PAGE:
"After Blenheim" is an anti-war poem written by English Romantic poet laureate Robert Southey in 1796 (see 1796 in poetry). The poem is set at the site of the Battle of Blenheim (1704), with the questions of small children about a skull one of them has found. An old man tells two small children of burned homes, civilian casualties, and rotting corpses, while repeatedly calling it "a famous victory".
- Old Kaspar, whose father lived nearby the battlefield, and had to flee with his wife.
- Wilhelmine, his granddaughter
- Peterkin, her brother
Old Kaspar has finished his work and is sitting in the sun in front of the cottage, watching his little granddaughter at play. Peterkin, his grandson, has been rolling a hard round object he found near the stream. He brings it to the old man, who explains " 'Tis some poor fellow's skull," said he (line 17–18). He admits that he often finds them while ploughing in the garden (line 22–18). The children anticipate a story—"And little Wilhelmine looks up/with wonder-waiting eyes" (ln 26–27). Kaspar explains to the children the story of the battle, that the Duke of Marlborough routed the French, although he admits he never understood the reason for the war himself.
He also mentions that his father had a cottage by the rivulet—"My father lived at Blenheim then"—where Peterkin found the skull. The soldiers burned it to the ground, and his father and mother had fled, with their child. The following verse refers to a childing mother, or a mother with child (ln 45–46) and many of them died with their newborns, possibly alluding to his own mother.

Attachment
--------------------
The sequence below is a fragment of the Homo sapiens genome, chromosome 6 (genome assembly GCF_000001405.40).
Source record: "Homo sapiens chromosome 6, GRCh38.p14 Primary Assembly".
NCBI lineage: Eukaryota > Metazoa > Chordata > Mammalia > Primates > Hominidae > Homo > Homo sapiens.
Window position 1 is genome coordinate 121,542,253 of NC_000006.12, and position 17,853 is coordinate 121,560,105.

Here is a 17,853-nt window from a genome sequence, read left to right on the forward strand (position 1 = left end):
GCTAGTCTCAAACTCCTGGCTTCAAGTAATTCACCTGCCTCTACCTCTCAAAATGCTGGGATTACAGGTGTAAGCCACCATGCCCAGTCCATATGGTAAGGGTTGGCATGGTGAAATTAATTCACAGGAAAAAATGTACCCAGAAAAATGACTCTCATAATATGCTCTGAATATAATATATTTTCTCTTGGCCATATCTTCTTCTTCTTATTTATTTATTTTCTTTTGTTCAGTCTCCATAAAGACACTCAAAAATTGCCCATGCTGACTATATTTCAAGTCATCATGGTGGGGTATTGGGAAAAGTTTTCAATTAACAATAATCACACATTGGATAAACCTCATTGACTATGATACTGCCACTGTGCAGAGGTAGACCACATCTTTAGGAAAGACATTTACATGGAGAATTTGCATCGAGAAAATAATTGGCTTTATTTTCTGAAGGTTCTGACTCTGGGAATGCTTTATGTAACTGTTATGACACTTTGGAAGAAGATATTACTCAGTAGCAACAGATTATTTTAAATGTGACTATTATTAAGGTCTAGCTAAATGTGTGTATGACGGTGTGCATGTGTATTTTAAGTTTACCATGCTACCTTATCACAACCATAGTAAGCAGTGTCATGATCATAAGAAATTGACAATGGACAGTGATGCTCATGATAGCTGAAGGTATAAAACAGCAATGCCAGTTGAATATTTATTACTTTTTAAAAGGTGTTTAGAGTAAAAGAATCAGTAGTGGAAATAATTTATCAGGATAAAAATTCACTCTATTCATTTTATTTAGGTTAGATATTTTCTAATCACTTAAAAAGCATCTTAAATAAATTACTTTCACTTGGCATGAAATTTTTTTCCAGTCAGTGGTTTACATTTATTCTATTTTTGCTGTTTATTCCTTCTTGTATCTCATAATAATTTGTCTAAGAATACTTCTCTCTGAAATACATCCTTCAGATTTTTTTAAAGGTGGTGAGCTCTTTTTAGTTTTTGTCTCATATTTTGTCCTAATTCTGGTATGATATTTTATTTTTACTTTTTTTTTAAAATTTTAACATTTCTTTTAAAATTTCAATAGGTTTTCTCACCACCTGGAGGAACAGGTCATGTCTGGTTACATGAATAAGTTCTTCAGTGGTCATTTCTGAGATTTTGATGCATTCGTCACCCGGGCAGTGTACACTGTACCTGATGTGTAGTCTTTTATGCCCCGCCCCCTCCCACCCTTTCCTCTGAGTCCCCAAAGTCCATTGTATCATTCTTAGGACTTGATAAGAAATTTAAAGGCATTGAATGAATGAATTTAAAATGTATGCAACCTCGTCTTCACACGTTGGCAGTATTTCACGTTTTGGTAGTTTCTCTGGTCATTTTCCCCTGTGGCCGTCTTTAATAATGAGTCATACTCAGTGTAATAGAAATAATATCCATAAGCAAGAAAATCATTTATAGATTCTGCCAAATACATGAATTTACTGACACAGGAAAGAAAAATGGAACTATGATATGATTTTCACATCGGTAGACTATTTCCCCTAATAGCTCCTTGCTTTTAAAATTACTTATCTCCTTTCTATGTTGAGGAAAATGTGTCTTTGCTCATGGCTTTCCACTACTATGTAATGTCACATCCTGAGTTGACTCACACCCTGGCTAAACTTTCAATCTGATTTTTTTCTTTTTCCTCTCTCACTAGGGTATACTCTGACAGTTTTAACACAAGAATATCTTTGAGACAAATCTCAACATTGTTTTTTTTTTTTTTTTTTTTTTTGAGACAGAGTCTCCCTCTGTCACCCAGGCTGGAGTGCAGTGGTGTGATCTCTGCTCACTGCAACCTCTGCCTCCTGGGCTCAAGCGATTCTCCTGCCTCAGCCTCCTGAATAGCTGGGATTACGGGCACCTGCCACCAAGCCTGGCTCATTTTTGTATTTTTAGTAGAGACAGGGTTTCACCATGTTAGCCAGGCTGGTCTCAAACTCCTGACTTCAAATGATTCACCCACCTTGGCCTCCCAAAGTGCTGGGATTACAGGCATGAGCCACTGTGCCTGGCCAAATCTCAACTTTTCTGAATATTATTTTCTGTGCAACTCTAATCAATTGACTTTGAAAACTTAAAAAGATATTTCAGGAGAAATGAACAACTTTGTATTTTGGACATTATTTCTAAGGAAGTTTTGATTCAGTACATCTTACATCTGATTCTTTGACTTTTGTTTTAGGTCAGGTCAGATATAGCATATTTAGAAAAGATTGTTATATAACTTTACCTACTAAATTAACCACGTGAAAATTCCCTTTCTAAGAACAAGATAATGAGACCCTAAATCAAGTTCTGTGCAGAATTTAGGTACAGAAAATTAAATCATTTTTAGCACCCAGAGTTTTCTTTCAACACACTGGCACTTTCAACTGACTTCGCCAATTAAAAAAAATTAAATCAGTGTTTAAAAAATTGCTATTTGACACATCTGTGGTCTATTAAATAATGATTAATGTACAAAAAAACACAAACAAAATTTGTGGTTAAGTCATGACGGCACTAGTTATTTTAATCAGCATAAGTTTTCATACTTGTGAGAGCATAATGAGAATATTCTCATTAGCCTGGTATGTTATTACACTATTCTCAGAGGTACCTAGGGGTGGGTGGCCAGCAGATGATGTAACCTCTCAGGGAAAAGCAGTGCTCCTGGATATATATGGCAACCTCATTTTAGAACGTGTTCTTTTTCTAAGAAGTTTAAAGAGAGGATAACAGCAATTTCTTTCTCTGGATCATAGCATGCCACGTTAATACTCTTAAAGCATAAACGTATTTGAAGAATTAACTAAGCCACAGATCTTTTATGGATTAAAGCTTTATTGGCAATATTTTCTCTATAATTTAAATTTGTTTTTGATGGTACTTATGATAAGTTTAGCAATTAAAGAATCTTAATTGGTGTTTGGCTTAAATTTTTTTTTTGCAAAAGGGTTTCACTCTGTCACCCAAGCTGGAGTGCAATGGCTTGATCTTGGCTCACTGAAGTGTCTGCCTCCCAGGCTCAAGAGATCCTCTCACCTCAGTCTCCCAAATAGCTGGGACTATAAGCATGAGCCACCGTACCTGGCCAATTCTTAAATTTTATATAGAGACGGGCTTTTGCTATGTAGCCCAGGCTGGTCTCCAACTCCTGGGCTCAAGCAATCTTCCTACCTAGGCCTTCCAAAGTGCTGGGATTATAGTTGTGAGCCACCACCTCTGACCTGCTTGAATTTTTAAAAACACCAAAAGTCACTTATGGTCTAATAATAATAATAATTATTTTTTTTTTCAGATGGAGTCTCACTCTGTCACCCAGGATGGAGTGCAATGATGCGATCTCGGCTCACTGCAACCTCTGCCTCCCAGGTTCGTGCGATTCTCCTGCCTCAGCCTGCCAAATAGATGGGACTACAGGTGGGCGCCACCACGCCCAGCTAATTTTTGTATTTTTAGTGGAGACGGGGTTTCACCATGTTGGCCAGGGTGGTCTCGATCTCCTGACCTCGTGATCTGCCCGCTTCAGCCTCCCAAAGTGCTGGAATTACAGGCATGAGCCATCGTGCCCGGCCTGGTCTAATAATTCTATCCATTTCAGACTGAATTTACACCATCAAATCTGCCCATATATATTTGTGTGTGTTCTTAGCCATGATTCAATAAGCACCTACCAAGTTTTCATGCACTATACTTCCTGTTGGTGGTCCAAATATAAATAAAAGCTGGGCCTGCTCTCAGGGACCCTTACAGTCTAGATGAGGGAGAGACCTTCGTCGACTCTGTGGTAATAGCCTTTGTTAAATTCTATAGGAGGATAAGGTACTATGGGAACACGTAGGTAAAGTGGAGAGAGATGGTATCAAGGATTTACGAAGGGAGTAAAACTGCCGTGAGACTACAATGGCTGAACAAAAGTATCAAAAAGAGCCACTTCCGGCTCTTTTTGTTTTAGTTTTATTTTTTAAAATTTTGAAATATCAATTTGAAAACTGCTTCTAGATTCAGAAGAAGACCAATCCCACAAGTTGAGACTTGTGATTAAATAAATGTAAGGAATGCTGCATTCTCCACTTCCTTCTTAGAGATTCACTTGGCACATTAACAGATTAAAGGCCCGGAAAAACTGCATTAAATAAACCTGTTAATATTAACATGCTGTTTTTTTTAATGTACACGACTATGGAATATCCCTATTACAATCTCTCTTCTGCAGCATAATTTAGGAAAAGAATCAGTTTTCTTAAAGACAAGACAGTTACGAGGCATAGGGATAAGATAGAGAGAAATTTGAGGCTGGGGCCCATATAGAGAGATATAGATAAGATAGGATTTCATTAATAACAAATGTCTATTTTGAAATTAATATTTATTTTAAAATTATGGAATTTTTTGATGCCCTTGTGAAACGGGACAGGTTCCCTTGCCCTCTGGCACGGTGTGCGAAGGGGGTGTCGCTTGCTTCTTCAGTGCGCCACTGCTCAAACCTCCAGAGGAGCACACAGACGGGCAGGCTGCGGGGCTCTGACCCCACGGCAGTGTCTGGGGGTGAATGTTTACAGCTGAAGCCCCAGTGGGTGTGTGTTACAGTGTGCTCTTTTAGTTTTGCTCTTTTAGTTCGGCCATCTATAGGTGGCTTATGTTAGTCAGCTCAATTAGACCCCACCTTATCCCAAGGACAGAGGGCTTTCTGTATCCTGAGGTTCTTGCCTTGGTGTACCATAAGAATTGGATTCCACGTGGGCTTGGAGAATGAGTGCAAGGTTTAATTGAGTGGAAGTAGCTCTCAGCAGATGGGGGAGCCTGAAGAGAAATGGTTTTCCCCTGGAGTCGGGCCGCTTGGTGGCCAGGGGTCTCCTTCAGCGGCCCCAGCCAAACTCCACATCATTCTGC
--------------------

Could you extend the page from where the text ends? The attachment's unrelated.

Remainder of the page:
Thousands of corpses lay rotting in the fields, but he shrugs it off, as part of the cost of war (ln 53—54). Wilhelmine says it was a wicked thing, but he contradicts her, no, he says, it was a great victory.
While Southey's verse, After Blenheim, is considered an anti-war poem, arguably Southey was not himself anti-war: Byron himself considered Southey a puzzle: on the one hand, he denigrated the English victory at Blenheim, but praised the Battle of Waterloo in The Poet's Pilgrimage to Waterloo, a popular poem that generated £215 in two months of publication.
It is one of Southey's most famous poems. The internal repetition of but 'twas a famous victory juxtaposed with the initial five lines of each stanza, establish that the narrator does not know why the battle was fought, why thousands died, why his father's cottage was burned. The often-quoted closing lines are:
"But what good came of it at last?"
After Blenheim, also called Battle of Blenheim, was written during Southey's Jacobin years (roughly 1790 – 1800). In a letter to Charles Collins, Esquire, he wrote of traveling through Woodstock in the summer of 1793, and of refusing to even turn his head to look at the walls of the palace, built by Marlborough, and named for the battle. He wrote the poem, sometimes considered by critics as the most celebrated of British anti-war poems, while living at Westbury with his mother and his cousin (Peggy) in a renovated ale-house, which he shared also with a "great carroty cat". It appeared in publication with several others, in the category of Ballads and metrical tales, with the revenge tale of Lord William, and the narrative Queen Oracca.
By 1820, however, Southey had changed his mind about the Battle, describing it instead as the most brilliant moment in British arms. The fate of Germany, had it not been won, he calculated, might have over set the Protestant Succession in Britain.
- Lionel Madden. Robert Southey: the critical heritage. Taylor and Francis, 1996, ISBN 0-415-13444-7, p. 21, p. 267.
- William Arthur Speck. Robert Southey: entire man of letters. New Haven: Yale University Press, 2006, ISBN 0-300-11681-0, p. 74.
- e.g. included in Bartlett's Familiar Quotations
- Robert Southey. The life and correspondence of Robert Southey. New York, Harper & brothers, 1855, p. 64.
- Speck, p. 74.
- Robert Southey, Poems. London, New York, Macmillan and Co., 1895, pp. 54–57.
- Southey, pp. 50–62.
- Speck, p. 180.